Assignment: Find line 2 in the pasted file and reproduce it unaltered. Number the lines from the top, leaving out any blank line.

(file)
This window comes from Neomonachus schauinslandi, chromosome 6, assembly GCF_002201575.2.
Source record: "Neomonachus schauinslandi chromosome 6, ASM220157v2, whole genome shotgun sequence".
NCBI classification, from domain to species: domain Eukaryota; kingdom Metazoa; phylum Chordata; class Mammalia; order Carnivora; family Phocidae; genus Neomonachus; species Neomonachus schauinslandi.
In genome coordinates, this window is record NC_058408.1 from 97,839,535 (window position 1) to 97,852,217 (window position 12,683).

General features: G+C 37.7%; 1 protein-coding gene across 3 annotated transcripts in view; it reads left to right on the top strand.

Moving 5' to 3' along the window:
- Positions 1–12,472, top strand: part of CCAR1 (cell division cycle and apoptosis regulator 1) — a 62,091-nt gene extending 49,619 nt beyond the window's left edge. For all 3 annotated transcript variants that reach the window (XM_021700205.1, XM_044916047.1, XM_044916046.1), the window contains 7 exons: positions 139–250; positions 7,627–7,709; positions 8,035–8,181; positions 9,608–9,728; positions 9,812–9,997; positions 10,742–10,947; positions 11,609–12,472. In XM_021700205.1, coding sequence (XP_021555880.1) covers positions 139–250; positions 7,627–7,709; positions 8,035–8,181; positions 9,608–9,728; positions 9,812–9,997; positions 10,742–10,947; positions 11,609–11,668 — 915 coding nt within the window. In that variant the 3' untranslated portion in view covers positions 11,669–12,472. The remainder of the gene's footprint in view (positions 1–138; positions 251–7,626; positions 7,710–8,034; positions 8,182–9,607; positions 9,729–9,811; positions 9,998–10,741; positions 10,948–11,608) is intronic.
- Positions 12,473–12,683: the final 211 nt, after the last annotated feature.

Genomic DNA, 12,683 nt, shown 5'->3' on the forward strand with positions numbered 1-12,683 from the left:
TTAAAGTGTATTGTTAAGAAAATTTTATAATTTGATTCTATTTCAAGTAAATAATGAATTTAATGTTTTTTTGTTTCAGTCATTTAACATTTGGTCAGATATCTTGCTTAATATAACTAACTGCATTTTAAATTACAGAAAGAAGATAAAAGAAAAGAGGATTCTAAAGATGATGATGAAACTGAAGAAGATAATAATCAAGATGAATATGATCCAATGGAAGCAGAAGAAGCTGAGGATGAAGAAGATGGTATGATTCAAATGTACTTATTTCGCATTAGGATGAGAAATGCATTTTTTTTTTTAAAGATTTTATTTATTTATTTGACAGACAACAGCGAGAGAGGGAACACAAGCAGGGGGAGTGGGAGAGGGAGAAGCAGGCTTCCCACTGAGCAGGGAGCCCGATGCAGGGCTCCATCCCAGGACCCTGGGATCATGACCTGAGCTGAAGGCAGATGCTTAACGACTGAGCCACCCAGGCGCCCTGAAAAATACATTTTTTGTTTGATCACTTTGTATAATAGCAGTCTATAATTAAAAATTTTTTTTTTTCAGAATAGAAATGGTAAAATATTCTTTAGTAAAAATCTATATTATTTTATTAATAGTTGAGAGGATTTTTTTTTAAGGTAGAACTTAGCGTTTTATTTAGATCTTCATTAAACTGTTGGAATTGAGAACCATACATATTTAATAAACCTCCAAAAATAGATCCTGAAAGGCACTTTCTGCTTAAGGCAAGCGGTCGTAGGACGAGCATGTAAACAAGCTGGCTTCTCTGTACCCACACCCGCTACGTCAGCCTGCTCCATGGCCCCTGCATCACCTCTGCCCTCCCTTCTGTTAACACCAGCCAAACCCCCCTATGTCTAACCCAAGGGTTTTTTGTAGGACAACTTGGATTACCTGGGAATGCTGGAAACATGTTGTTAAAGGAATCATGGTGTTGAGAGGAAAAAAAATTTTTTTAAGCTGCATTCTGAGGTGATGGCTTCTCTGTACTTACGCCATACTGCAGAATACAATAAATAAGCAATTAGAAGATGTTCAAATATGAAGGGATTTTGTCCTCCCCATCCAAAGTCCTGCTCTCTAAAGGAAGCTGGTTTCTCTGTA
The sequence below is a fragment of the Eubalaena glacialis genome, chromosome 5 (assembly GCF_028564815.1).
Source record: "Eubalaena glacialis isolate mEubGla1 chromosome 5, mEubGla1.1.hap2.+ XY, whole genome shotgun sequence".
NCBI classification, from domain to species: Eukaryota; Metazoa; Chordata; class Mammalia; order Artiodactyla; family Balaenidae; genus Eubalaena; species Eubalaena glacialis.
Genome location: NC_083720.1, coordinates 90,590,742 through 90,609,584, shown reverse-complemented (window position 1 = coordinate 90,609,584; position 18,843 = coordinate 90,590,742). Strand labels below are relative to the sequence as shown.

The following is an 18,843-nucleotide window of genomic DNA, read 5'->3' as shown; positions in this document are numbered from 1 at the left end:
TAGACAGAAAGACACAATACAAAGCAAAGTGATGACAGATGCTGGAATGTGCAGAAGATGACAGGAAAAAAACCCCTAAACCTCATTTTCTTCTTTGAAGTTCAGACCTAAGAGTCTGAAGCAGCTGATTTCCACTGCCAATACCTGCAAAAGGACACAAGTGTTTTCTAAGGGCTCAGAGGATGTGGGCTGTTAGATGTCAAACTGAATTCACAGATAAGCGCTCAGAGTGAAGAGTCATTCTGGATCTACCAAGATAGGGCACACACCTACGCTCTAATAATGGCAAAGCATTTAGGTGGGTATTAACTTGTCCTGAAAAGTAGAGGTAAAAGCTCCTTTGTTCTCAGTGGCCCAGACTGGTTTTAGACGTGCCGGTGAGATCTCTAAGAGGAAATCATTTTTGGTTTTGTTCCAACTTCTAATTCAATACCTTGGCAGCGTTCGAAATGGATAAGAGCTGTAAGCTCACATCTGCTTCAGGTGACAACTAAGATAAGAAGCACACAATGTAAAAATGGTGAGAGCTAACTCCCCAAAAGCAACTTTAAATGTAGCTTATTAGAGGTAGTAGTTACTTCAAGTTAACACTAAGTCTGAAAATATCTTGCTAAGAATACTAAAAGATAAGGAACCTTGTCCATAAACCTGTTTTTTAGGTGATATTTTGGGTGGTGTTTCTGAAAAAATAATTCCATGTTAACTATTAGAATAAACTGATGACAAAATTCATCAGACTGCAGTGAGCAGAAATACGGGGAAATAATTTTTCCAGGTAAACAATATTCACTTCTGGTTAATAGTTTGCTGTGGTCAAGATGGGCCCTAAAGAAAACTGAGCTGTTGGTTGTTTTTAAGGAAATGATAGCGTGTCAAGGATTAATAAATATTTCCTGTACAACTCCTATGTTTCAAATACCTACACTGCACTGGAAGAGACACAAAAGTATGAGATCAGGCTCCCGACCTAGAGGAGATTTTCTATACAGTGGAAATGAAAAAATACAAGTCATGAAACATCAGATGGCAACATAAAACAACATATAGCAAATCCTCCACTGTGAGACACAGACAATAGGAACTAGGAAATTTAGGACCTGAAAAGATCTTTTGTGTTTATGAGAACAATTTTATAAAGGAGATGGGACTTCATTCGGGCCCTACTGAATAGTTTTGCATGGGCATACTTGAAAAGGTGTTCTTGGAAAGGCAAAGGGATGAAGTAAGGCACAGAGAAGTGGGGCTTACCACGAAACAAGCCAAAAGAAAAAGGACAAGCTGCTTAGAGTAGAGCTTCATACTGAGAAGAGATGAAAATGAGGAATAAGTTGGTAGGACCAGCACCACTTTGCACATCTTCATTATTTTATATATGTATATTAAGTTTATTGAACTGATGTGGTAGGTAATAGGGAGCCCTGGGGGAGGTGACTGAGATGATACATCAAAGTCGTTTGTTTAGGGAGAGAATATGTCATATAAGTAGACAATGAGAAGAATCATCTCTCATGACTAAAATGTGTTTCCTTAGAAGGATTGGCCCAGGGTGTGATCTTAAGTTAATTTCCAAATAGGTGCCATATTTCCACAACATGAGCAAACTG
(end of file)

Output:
Source record: "Neomonachus schauinslandi chromosome 6, ASM220157v2, whole genome shotgun sequence".